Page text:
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The Bugs That Ate Monsanto

For related articles and more information, please visit OCA's Millions Against Monsanto page.
Now that 94 percent of the soy and 70 percent of the corn grown in the U.S. are genetically modified, Monsanto -- one of the companies that dominates the GMO seed market  -- might look to some like it's winning. But if we look a little closer, I'd say they're holding on by a thread.

Their current success is due in large part to brilliant marketing. The company's approach was both compelling -- their products were sold as the key to making large-scale farming far simpler and more predictable -- and aggressive: Monsanto made it virtually impossible for most farmers to find conventional seeds for sale in most parts of the country.

Despite promises of improved productivity, enhanced nutritional content, or extreme weather tolerance -- none of which has ever come to market -- Monsanto has only ever produced seeds with two genetically modified traits: either herbicide tolerance or pesticide production. And even those traits never lived up to the marketing hype.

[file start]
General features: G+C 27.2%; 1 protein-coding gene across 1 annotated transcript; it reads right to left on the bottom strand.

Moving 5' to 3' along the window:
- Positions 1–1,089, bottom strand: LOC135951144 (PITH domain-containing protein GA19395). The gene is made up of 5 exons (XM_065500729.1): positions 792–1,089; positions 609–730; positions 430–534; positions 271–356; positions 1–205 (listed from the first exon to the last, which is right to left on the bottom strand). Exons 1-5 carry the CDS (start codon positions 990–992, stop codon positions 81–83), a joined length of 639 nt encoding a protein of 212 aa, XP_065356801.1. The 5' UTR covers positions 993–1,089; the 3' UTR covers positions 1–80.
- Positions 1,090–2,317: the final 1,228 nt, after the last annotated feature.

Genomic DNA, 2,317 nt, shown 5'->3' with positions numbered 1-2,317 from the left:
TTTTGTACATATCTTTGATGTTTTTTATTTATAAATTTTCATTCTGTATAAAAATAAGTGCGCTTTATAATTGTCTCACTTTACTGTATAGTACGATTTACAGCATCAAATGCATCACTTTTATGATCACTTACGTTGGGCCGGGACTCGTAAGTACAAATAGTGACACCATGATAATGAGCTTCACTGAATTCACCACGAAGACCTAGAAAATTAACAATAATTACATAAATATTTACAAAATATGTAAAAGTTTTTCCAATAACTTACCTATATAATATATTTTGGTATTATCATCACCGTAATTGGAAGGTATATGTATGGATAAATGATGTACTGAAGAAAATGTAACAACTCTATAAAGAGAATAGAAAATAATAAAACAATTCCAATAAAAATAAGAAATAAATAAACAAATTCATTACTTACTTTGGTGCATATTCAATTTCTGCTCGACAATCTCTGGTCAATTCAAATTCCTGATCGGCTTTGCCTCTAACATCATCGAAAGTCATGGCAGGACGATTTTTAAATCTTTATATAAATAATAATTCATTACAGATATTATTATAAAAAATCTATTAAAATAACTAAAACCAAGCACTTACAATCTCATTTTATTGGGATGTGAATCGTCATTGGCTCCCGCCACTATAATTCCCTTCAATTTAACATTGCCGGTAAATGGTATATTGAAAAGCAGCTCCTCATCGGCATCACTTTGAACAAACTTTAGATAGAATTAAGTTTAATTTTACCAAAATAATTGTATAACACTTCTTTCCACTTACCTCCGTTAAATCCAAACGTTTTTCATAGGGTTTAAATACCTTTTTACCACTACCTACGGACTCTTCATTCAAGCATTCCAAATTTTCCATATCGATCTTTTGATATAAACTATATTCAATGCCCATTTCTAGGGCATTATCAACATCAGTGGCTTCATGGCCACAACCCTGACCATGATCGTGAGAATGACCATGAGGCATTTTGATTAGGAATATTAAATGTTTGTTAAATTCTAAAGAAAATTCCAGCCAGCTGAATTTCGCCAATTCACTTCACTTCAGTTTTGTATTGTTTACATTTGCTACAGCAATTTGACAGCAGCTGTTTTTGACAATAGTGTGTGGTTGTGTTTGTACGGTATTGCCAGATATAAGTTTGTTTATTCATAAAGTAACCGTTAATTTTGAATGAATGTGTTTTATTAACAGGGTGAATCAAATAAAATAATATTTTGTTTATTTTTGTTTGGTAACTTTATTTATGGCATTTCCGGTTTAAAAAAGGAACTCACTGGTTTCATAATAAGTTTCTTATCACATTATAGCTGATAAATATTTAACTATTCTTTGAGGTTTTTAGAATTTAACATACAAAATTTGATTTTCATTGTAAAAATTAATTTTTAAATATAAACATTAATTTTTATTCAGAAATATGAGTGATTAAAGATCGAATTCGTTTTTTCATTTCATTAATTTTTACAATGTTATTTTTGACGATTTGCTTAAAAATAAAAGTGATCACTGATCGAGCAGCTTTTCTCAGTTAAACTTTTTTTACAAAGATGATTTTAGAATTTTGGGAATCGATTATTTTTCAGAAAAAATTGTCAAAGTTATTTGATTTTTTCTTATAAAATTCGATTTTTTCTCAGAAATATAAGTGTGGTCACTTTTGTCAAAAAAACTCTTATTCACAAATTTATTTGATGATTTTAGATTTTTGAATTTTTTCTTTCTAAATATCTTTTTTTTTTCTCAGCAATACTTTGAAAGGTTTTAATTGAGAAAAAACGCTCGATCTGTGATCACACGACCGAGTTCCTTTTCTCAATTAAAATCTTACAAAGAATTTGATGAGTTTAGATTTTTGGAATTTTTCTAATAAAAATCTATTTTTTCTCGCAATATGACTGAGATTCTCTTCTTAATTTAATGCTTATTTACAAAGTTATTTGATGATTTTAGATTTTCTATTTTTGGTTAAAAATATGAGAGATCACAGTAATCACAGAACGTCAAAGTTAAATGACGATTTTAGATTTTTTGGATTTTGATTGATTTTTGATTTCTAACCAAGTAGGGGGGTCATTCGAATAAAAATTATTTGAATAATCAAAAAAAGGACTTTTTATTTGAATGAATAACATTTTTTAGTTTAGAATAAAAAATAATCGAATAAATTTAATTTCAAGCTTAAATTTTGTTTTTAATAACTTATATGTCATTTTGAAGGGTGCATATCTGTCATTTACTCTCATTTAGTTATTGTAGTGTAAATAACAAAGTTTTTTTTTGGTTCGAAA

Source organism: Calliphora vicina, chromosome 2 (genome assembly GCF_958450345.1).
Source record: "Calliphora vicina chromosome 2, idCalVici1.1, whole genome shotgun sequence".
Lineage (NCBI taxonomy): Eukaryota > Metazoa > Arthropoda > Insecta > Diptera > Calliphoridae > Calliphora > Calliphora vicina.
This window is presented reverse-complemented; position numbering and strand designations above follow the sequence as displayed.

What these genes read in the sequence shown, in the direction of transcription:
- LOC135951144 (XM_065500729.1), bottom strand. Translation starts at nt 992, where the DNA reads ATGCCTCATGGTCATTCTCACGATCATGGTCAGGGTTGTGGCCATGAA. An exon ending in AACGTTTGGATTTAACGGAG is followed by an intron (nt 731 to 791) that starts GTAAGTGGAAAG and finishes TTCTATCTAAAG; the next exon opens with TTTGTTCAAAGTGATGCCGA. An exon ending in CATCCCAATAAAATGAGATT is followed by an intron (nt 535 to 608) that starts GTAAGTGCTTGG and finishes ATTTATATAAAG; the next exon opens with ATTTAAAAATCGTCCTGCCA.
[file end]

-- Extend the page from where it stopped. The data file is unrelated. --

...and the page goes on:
But it now appears that the core traits themselves are failing. Over the last several years, so-called "superweeds" have grown resistant to the herbicide RoundUp, the companion product that's made Monsanto's herbicide-tolerant (aka RoundUp-Ready) corn, soy, and alfalfa so popular. Those crops were supposed to be the only plants that could withstand being sprayed by the chemical. Oops.


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